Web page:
Leading retailers will also seize the chance to integrate best-in-class AI directly into their digital contact center platforms, to supercharge everything from self-service channels to authentication processes, predictive analytics to agent coaching and support. On the subject of which...
3. Automation will transform agent experiences, not just customer ones
We all understand that great self-service — whether it's delivered through a virtual assistant on your storefront or app, or an IVR that front-ends your voice engagements — is great for agents as well as customers.
It allows agents to focus on helping customers with cases that genuinely require a human touch, and as such, makes their workday much less monotonous, and much more rewarding. The average churn rate for contact center agents is almost double most other industries at 30-45%.
In the next year, we'll see retailers step up their self-service channels to increase containment and customer satisfaction, using AI to create more human-like interactions, automate more sophisticated intents, and streamline hand-offs to live agents – all to create flexibility and simplicity for consumers. The result will be a better agent experience, too. Instead of changing yet another customer's order, they can, for example, help a customer understand what's covered by their product's warranty or expertly suggest add-ons and accessories that improve customer satisfaction and boost cross-sell revenue.
AI and automation will also impact the retail industry's service agents in ways that are much more direct. The benefits of using AI to support agents while they're interacting with customers are increasingly hard to ignore — whether AI is improving service consistency and CSAT by recommending next best actions, serving up the right customer information at the right time, or helping to automate and accelerate the tasks involved in post-call wrap-ups.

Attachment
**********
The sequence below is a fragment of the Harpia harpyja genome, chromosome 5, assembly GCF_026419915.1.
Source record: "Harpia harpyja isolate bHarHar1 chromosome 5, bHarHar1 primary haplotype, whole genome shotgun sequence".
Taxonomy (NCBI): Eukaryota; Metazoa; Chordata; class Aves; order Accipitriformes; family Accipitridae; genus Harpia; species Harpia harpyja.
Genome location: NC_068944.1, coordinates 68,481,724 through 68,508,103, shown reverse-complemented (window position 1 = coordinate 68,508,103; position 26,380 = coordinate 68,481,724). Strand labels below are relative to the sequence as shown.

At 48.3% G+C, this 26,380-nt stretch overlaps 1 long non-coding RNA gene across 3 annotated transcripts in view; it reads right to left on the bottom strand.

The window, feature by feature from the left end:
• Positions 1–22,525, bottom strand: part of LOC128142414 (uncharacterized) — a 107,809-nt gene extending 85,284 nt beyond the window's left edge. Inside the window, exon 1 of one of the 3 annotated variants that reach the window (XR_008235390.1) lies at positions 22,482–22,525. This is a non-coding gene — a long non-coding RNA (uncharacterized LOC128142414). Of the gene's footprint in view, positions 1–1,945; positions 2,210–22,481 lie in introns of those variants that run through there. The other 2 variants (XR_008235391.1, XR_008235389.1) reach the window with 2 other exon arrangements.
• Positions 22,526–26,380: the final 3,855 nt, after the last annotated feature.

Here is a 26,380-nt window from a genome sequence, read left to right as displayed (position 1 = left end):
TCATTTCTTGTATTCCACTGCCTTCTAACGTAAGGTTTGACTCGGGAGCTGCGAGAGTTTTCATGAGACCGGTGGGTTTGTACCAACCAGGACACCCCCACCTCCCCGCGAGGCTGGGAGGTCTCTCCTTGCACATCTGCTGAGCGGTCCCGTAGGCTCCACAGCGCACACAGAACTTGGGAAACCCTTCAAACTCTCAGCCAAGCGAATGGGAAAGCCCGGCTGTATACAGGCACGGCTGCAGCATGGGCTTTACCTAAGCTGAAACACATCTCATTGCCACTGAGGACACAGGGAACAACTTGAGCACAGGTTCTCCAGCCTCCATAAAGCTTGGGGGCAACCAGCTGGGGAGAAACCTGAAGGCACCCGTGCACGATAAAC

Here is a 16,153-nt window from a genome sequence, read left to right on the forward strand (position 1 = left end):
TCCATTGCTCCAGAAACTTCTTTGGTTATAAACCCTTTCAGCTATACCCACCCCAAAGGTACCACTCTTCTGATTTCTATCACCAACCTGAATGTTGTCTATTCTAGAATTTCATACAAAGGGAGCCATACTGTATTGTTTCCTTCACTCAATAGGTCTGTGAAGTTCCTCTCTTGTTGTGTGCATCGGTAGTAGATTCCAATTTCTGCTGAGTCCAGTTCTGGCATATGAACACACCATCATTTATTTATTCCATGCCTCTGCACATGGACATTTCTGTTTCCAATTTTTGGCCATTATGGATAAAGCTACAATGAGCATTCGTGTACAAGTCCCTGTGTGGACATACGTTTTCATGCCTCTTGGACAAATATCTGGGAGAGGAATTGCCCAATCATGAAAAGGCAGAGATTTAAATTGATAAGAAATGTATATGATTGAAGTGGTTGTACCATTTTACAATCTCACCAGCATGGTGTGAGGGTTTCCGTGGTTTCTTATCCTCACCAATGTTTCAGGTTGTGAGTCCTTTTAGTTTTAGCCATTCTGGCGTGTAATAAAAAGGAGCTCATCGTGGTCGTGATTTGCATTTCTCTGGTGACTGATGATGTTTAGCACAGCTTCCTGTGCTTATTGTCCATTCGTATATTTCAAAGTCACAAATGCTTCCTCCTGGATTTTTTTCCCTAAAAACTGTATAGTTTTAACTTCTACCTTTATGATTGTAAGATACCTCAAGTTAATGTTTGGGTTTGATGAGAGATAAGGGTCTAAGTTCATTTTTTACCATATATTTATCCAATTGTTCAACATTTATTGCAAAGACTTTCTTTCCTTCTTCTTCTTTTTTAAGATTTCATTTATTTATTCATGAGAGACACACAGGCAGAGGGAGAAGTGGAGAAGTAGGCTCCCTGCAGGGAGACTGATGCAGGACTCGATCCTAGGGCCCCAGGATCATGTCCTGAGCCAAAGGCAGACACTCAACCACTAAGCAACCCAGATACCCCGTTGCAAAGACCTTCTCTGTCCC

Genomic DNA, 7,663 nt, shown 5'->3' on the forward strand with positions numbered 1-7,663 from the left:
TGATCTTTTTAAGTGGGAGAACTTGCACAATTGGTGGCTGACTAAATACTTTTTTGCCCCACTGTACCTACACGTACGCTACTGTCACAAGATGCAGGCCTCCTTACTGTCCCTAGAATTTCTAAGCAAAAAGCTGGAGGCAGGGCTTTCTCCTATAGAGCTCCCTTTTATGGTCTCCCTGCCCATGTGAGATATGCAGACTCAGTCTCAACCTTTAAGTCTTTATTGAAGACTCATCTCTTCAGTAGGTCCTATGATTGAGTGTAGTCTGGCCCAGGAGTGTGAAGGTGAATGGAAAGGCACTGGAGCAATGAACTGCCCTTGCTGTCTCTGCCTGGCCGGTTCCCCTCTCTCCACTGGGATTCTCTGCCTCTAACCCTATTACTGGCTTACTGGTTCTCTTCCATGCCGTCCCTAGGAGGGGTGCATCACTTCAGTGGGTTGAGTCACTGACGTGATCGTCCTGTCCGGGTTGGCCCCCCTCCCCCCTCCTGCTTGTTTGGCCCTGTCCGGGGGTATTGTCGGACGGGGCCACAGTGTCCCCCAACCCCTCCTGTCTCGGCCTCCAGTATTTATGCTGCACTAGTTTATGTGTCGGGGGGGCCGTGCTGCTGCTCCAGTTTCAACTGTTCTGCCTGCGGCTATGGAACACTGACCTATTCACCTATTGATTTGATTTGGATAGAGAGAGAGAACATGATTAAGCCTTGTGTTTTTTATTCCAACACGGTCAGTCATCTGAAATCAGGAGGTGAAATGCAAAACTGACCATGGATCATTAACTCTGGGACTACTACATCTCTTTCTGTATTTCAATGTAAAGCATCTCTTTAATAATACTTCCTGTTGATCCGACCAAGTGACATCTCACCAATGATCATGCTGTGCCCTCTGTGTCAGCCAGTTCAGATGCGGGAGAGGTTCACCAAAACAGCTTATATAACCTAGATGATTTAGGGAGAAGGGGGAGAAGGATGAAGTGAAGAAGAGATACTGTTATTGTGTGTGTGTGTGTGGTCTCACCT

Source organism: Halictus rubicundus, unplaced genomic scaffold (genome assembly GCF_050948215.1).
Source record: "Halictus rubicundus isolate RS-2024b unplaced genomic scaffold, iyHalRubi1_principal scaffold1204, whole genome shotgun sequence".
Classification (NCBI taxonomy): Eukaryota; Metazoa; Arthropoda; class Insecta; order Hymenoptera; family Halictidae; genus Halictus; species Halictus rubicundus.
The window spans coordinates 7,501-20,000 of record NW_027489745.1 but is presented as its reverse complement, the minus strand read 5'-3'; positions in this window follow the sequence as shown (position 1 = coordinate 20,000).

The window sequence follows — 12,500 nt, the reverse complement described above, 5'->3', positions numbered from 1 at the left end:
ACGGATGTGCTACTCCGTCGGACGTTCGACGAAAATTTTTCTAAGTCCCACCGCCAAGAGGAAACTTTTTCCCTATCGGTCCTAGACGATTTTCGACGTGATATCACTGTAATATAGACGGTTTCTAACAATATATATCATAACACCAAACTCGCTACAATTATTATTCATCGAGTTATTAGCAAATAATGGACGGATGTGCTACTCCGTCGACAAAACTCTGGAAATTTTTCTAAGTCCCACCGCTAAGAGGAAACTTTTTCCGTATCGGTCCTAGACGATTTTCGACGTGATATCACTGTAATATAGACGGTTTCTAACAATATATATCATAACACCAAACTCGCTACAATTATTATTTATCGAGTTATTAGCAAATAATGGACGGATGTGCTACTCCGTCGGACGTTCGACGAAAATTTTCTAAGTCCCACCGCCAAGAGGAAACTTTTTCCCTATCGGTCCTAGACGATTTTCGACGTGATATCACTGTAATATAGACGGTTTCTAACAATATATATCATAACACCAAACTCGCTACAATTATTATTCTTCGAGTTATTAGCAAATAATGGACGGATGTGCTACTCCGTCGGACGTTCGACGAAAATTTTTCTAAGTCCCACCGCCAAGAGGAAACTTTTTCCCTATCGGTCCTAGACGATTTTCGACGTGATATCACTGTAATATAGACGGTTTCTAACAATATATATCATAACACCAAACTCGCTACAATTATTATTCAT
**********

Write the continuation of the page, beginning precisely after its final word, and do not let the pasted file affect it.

4. Retailers will step up fraud prevention, now that the CX cost has dropped
During the pandemic, e-commerce fraud, and fraud more generally, has surged. At the same time, customers now place an even higher value on trust when choosing between competing brands.
Until recently, the friction that stronger security checks would introduce into shopping journeys has left retailers reluctant to step up the fight against fraudulent activity targeting their brand and its customers.
But as we enter 2022, we've arrived at a time where the strongest methods of customer authentication and fraud prevention can be applied in essentially friction-free ways. By layering advanced biometrics with other risk factors, a retailer can now identify a trusted customer—or a known fraudster—in the background of an interaction with an agent, IVR, or virtual assistant. And because biometrics-based authentication can remove the need for passwords and security questions, it can also cut average handle times and boost contact center efficiency.
The 3D Secure 2.0 protocol also allows retailers to use biometrics when performing step-up checks on suspicious transactions. So again, biometrics helps retailers ensure a legitimate customer experience with minimal friction in their shopping journey while simultaneously making life much harder for the would-be criminals.